- You have a wider pool of keywords you can target.
- With outreach and promotion, new content is more likely to get backlinks from other sites.
- Both of the above lead to higher rankings for that page—and your site as a whole.
But contrary to popular belief, you cannot train search engines to come back to your site more or less often. However, you can direct them according to how often your content is updated via your XML sitemaps.
As a general rule, the more links your website has the more often Google or Bing will come back and crawl because they are discovering your site through their web crawl more often. That being said, quality stills beats quantity—especially following Google’s 2022 Helpful Content Update.
So, yes, there is value in fresh links. Search engines want to discover content as quickly as possible after it is published. This happens via a variety of means—social media and XML sitemaps primarily. That means if your site is getting backlinks from fresh content, your site is seen as relevant and helpful—and your domain authority rises.
Updated Content and What It Does
I started off this piece by talking about how “fresh content for SEO” is not updating the “SEO content” on your homepage monthly and thinking that will help you rank.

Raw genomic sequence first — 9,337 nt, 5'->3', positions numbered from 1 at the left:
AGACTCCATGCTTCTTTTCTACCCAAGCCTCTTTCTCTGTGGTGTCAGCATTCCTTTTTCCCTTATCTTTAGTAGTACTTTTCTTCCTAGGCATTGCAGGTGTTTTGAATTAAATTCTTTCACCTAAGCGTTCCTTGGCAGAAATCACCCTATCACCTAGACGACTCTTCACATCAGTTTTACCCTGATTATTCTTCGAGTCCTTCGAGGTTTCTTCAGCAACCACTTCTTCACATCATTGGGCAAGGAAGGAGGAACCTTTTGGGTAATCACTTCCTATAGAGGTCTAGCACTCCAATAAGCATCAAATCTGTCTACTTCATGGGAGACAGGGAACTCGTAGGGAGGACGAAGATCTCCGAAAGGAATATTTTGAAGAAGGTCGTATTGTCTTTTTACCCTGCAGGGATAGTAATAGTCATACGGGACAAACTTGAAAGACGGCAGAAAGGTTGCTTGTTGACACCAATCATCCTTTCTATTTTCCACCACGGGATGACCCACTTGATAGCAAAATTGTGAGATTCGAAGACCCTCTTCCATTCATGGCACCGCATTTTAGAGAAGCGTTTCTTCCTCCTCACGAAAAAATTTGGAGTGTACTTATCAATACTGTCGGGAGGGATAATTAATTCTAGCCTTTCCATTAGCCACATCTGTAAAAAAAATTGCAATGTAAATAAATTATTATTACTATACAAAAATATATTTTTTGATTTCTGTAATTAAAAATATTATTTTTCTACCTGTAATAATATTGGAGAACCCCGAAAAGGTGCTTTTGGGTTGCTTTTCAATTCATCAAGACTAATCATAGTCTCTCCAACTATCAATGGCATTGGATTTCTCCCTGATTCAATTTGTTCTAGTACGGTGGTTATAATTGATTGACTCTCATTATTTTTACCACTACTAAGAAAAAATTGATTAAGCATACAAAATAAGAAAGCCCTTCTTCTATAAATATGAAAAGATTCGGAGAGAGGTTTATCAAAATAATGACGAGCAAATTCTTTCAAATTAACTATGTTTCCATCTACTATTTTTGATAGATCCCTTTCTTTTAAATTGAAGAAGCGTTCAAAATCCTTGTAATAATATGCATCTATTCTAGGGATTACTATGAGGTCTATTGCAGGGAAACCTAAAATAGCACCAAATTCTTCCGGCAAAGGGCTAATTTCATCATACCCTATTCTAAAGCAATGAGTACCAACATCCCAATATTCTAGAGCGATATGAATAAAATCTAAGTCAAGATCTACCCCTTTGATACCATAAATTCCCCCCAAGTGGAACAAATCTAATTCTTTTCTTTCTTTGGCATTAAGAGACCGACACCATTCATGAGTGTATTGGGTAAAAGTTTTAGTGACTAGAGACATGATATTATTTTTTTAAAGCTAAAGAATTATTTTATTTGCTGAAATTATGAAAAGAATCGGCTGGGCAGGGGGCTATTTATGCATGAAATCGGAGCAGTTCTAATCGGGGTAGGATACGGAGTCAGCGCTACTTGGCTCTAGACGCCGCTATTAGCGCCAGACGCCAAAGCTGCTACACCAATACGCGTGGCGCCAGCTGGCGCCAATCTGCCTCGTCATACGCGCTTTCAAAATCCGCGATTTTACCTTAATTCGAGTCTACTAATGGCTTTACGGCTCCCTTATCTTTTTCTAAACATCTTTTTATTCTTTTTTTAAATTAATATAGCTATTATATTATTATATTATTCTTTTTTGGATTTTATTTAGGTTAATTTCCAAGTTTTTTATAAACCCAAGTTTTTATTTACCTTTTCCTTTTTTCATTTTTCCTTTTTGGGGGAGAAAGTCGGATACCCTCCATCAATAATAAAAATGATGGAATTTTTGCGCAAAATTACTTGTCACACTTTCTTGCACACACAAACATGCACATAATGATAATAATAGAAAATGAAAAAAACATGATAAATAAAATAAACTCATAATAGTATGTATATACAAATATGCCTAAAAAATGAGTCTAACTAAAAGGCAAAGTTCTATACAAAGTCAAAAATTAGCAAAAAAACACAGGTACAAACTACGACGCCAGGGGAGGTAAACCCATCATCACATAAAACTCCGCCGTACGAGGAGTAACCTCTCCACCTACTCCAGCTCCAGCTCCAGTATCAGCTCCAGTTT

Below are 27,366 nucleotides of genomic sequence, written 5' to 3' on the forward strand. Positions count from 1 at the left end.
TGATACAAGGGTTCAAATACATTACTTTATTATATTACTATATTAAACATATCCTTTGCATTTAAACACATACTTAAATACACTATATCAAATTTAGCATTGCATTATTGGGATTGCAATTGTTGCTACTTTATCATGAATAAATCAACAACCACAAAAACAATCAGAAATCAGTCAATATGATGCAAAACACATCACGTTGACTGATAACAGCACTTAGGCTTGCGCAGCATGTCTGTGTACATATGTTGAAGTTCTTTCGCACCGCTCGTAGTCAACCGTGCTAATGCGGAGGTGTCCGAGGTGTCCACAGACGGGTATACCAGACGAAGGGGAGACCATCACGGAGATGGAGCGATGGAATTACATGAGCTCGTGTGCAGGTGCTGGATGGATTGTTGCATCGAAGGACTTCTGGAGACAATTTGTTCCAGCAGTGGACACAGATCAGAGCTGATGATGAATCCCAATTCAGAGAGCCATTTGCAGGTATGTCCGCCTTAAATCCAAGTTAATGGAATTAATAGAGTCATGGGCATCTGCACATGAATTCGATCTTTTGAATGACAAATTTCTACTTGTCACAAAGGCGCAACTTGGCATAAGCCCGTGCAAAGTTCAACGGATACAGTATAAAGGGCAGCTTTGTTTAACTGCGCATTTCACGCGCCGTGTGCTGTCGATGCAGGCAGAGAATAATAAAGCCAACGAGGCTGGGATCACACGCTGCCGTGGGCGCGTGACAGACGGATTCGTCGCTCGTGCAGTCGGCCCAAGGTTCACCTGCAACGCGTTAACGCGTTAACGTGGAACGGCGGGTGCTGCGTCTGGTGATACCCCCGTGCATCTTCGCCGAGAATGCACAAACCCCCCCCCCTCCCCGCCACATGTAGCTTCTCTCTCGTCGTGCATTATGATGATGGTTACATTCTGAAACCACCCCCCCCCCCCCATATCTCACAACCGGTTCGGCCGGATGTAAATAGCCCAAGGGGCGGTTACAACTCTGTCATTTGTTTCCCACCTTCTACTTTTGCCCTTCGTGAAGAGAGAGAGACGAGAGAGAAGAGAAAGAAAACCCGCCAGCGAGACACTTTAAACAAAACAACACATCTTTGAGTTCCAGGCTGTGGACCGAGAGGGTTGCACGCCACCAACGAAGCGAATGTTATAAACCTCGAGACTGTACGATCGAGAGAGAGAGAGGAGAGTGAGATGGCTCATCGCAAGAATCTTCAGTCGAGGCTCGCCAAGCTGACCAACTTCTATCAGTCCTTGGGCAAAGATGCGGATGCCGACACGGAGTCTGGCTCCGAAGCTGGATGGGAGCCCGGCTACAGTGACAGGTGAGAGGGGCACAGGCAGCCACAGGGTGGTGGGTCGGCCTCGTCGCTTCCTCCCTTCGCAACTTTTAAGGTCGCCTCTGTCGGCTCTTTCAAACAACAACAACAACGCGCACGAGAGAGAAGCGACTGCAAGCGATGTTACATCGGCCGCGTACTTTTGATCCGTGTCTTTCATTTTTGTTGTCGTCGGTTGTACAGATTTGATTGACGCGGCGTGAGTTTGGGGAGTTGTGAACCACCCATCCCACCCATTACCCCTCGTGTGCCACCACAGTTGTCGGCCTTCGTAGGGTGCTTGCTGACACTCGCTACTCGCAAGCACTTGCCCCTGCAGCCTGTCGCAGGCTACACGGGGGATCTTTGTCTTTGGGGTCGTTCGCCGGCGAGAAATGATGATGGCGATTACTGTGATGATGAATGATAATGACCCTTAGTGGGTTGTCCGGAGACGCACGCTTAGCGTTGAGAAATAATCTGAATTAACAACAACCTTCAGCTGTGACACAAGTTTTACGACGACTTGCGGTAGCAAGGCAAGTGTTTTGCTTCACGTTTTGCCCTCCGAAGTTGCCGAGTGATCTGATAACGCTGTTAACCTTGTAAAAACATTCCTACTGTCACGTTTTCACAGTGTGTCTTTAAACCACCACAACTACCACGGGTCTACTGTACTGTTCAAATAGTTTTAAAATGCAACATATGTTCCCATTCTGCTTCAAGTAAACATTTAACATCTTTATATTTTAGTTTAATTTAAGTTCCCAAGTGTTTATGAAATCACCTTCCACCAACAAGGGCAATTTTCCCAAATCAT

However, there is an argument for overhauling existing content on a page and how that can help you rank measurably better. As Cyrus Shepard talked about here:
The age of a webpage or domain isn’t the only freshness factor. Search engines can score regularly updated content for freshness differently from content that doesn’t change. In this case, the amount of change on your webpage plays a role.
He illustrated it like this:
Basically, making small changes to your page (blocks of text, one image) may be completely ignored and thus not help you out at all.
However, if you overhaul and update most of the content of a page that still provides value to a modern-day audience, you can see a measurable uptick in traffic. Here’s one example that I did:
Based on this (and others agree), you may be better served to go back and overhaul content that ranks ok (think the bottom of the first page or top of the second page) and see a rankings boost from that, coupled with new outreach.
The concept of fresh content for SEO can be very powerful—when you understand and leverage it correctly for your specific brand.
If you’re a small business and not a media company, you don’t need to aim for that Top Stories feature. Instead, try doing something like this case study by Wallaroo Media points out and create long-term content of value that drives consistent, mostly organic, and qualified traffic to your site.